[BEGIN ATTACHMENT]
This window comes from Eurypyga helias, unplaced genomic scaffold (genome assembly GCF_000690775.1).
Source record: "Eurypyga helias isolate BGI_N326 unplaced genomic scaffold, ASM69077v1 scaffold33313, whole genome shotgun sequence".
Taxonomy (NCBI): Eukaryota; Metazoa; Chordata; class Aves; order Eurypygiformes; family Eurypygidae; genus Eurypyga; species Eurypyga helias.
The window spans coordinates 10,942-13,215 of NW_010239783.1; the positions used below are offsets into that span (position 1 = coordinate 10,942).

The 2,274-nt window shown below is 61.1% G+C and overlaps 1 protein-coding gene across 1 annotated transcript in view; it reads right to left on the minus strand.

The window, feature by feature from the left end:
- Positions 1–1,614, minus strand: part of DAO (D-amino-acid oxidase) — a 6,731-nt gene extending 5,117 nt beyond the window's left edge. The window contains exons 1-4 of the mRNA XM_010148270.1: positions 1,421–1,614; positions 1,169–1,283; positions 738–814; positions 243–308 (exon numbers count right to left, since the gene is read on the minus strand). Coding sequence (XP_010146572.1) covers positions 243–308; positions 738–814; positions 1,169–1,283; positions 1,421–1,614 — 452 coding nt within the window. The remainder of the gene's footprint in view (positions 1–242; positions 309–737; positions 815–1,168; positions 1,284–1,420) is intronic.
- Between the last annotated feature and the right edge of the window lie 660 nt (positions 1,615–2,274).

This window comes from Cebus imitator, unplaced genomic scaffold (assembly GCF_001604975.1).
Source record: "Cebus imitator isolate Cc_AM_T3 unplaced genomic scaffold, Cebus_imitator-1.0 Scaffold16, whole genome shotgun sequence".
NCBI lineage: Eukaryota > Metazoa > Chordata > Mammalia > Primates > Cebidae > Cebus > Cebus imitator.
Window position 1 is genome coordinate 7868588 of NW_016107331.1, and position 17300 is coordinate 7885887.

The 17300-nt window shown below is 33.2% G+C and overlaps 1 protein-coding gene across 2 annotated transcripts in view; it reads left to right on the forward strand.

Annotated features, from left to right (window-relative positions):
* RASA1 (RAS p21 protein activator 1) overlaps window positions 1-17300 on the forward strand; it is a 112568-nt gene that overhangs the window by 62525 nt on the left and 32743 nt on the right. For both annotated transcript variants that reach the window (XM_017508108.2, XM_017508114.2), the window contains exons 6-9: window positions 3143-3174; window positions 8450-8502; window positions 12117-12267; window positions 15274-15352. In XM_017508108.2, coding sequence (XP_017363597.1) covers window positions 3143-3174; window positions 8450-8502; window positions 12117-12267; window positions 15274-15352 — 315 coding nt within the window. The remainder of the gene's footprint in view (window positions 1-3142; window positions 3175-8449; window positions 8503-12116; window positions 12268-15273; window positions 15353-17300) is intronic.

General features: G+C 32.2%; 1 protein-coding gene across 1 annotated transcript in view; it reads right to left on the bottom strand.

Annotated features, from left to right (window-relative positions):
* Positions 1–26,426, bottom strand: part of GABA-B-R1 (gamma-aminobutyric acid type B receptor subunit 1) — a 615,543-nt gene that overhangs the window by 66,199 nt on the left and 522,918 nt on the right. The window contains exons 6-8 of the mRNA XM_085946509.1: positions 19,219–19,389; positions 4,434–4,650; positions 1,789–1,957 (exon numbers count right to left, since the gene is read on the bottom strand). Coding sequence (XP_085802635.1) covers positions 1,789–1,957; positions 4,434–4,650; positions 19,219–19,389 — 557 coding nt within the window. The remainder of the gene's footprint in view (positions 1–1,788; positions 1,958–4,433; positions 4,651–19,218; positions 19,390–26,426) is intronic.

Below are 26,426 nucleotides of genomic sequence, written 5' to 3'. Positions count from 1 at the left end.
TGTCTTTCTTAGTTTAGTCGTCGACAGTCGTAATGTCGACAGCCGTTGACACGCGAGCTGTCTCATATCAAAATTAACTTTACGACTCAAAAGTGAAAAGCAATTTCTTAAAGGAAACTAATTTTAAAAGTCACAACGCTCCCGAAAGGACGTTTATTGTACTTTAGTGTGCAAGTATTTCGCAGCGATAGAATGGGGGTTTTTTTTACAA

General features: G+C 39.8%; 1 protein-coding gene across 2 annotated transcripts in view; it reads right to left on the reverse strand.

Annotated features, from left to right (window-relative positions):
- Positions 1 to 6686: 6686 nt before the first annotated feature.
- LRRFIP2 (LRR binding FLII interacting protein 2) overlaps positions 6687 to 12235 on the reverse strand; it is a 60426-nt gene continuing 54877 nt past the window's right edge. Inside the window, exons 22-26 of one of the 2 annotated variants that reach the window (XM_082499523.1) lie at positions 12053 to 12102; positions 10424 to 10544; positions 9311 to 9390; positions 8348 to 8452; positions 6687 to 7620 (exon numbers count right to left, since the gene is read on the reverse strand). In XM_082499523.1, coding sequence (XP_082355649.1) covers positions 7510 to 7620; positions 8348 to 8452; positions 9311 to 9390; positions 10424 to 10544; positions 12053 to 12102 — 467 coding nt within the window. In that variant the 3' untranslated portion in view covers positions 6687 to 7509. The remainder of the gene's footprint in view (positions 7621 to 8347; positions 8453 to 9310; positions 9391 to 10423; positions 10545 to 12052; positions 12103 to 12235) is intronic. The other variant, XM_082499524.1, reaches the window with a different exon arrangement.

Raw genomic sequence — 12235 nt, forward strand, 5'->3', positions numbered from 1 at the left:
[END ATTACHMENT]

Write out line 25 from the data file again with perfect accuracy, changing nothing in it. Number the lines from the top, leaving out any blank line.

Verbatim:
Raw genomic sequence — 12235 nt, forward strand, 5'->3', positions numbered from 1 at the left: